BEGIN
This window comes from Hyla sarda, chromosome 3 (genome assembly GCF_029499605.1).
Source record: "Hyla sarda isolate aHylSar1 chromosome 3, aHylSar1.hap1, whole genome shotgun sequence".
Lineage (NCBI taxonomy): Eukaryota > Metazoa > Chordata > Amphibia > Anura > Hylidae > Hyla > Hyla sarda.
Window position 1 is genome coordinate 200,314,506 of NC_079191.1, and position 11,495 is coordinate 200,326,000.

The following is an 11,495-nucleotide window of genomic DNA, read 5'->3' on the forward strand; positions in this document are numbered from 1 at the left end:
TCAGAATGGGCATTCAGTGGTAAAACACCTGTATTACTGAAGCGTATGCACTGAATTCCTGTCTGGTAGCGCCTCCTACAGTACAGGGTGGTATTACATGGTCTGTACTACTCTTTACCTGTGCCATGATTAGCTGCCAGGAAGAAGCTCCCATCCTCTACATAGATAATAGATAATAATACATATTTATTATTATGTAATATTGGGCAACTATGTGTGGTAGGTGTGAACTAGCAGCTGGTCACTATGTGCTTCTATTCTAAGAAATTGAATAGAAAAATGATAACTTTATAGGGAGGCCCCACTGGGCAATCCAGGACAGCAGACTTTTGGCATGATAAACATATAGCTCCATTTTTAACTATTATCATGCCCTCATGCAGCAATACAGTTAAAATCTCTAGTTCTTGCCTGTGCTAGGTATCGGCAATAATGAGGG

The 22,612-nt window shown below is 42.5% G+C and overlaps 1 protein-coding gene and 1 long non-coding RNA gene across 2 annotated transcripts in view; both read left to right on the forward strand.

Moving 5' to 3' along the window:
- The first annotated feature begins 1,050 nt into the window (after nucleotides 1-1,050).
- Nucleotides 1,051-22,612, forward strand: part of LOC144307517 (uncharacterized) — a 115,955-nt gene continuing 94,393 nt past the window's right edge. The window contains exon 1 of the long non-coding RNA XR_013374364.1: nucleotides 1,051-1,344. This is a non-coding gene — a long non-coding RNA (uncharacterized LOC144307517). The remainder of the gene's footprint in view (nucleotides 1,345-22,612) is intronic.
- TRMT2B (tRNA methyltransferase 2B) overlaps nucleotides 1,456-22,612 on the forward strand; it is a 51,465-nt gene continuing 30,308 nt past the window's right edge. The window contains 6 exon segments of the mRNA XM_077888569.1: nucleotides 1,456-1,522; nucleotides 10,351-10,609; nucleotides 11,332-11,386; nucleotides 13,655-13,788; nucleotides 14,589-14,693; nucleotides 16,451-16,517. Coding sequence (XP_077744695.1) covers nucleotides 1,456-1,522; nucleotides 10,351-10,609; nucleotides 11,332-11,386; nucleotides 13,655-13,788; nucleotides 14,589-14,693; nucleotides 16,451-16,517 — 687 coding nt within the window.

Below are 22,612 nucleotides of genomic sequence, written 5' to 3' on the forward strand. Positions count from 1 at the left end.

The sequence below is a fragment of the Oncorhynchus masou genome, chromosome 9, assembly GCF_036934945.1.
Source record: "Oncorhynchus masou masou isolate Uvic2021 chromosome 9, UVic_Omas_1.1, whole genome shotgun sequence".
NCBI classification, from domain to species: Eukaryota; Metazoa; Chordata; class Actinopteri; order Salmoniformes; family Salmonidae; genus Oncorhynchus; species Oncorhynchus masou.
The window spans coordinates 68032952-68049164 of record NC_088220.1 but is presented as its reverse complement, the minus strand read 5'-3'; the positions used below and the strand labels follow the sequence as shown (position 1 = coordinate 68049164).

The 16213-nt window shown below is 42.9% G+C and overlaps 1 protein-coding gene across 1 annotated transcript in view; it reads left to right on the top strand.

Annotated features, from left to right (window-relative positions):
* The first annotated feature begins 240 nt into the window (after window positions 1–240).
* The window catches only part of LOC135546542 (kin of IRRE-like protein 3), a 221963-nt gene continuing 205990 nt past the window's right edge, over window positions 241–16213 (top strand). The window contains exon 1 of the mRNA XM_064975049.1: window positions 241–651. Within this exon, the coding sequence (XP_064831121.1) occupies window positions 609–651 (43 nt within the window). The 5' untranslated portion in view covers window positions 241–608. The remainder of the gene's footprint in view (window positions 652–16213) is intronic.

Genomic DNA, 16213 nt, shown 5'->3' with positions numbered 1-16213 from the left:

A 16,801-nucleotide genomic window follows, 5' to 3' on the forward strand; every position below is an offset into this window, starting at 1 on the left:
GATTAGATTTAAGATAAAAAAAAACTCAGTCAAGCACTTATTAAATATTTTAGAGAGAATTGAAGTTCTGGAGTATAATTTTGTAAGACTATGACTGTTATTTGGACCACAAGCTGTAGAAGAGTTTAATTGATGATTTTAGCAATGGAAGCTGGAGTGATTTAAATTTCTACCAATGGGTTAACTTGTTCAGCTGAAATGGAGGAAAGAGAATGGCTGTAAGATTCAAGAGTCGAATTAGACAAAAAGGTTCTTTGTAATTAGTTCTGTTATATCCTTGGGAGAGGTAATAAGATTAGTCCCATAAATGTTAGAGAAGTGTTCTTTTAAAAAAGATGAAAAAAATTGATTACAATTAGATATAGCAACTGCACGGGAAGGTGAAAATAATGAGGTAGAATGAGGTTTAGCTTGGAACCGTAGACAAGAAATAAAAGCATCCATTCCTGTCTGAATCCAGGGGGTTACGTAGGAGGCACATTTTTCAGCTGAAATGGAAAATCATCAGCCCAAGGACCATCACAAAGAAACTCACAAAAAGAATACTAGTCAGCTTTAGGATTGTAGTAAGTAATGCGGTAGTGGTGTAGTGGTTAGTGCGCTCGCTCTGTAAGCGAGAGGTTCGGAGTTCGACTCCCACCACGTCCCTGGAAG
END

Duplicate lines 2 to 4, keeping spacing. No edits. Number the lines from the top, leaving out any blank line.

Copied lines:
Source record: "Hyla sarda isolate aHylSar1 chromosome 3, aHylSar1.hap1, whole genome shotgun sequence".
Lineage (NCBI taxonomy): Eukaryota > Metazoa > Chordata > Amphibia > Anura > Hylidae > Hyla > Hyla sarda.
Window position 1 is genome coordinate 200,314,506 of NC_079191.1, and position 11,495 is coordinate 200,326,000.